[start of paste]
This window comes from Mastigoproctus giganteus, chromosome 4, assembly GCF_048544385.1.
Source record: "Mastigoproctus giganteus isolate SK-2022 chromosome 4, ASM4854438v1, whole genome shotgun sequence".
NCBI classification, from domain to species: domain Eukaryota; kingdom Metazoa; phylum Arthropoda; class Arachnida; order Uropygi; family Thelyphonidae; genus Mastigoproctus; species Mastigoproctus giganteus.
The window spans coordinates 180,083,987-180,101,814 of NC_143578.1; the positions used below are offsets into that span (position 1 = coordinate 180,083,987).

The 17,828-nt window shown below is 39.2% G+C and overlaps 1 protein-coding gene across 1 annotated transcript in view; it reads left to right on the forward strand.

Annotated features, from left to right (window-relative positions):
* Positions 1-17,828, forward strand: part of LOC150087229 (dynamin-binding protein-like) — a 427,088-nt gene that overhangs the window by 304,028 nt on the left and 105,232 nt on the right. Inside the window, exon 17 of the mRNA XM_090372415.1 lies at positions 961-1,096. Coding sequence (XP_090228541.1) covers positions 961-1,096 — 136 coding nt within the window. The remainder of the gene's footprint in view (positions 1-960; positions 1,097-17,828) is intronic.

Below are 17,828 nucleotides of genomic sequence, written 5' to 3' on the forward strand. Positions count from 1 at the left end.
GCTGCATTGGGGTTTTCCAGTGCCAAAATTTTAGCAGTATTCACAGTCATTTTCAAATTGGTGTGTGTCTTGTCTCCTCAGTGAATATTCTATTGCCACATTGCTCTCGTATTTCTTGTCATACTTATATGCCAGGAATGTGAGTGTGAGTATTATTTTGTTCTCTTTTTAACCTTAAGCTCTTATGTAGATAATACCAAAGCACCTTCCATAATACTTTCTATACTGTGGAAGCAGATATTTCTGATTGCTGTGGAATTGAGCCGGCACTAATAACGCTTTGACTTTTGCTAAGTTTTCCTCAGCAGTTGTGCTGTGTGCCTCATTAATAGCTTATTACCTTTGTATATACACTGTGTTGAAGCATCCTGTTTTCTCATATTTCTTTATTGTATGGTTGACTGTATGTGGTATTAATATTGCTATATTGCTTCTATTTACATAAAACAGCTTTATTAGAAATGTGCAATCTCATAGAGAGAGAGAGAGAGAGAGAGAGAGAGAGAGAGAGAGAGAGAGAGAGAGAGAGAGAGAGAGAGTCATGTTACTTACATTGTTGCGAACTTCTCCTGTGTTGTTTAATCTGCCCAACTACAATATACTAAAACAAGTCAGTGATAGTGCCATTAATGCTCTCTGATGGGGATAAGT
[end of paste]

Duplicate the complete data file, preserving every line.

This window comes from Mastigoproctus giganteus, chromosome 4, assembly GCF_048544385.1.
Source record: "Mastigoproctus giganteus isolate SK-2022 chromosome 4, ASM4854438v1, whole genome shotgun sequence".
NCBI classification, from domain to species: domain Eukaryota; kingdom Metazoa; phylum Arthropoda; class Arachnida; order Uropygi; family Thelyphonidae; genus Mastigoproctus; species Mastigoproctus giganteus.
The window spans coordinates 180,083,987-180,101,814 of NC_143578.1; the positions used below are offsets into that span (position 1 = coordinate 180,083,987).

The 17,828-nt window shown below is 39.2% G+C and overlaps 1 protein-coding gene across 1 annotated transcript in view; it reads left to right on the forward strand.

Annotated features, from left to right (window-relative positions):
* Positions 1-17,828, forward strand: part of LOC150087229 (dynamin-binding protein-like) — a 427,088-nt gene that overhangs the window by 304,028 nt on the left and 105,232 nt on the right. Inside the window, exon 17 of the mRNA XM_090372415.1 lies at positions 961-1,096. Coding sequence (XP_090228541.1) covers positions 961-1,096 — 136 coding nt within the window. The remainder of the gene's footprint in view (positions 1-960; positions 1,097-17,828) is intronic.

Below are 17,828 nucleotides of genomic sequence, written 5' to 3' on the forward strand. Positions count from 1 at the left end.
GCTGCATTGGGGTTTTCCAGTGCCAAAATTTTAGCAGTATTCACAGTCATTTTCAAATTGGTGTGTGTCTTGTCTCCTCAGTGAATATTCTATTGCCACATTGCTCTCGTATTTCTTGTCATACTTATATGCCAGGAATGTGAGTGTGAGTATTATTTTGTTCTCTTTTTAACCTTAAGCTCTTATGTAGATAATACCAAAGCACCTTCCATAATACTTTCTATACTGTGGAAGCAGATATTTCTGATTGCTGTGGAATTGAGCCGGCACTAATAACGCTTTGACTTTTGCTAAGTTTTCCTCAGCAGTTGTGCTGTGTGCCTCATTAATAGCTTATTACCTTTGTATATACACTGTGTTGAAGCATCCTGTTTTCTCATATTTCTTTATTGTATGGTTGACTGTATGTGGTATTAATATTGCTATATTGCTTCTATTTACATAAAACAGCTTTATTAGAAATGTGCAATCTCATAGAGAGAGAGAGAGAGAGAGAGAGAGAGAGAGAGAGAGAGAGAGAGAGAGAGAGAGAGAGAGAGTCATGTTACTTACATTGTTGCGAACTTCTCCTGTGTTGTTTAATCTGCCCAACTACAATATACTAAAACAAGTCAGTGATAGTGCCATTAATGCTCTCTGATGGGGATAAGT